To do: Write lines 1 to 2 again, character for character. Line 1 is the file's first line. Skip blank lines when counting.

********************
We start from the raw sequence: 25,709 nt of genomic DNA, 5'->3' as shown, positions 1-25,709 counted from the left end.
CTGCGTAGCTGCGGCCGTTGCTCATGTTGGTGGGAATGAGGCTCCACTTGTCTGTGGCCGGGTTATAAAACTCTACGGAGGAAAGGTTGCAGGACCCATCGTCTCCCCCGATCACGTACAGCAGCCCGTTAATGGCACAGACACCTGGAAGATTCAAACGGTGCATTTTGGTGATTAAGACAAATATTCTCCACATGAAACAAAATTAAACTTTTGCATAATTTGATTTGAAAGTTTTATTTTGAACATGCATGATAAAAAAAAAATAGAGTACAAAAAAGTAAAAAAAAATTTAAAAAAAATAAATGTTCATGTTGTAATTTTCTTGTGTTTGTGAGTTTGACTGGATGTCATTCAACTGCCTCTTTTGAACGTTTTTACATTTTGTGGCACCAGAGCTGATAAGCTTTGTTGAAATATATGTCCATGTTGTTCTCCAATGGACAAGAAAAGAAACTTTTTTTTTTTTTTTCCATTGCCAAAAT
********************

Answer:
We start from the raw sequence: 25,709 nt of genomic DNA, 5'->3' as shown, positions 1-25,709 counted from the left end.
CTGCGTAGCTGCGGCCGTTGCTCATGTTGGTGGGAATGAGGCTCCACTTGTCTGTGGCCGGGTTATAAAACTCTACGGAGGAAAGGTTGCAGGACCCATCGTCTCCCCCGATCACGTACAGCAGCCCGTTAATGGCACAGACACCTGGAAGATTCAAACGGTGCATTTTGGTGATTAAGACAAATATTCTCCACATGAAACAAAATTAAACTTTTGCATAATTTGATTTGAAAGTTTTATTTTGAACATGCATGATAAAAAAAAAATAGAGTACAAAAAAGTAAAAAAAAATTTAAAAAAAATAAATGTTCATGTTGTAATTTTCTTGTGTTTGTGAGTTTGACTGGATGTCATTCAACTGCCTCTTTTGAACGTTTTTACATTTTGTGGCACCAGAGCTGATAAGCTTTGTTGAAATATATGTCCATGTTGTTCTCCAATGGACAAGAAAAGAAACTTTTTTTTTTTTTTTCCATTGCCAAAAT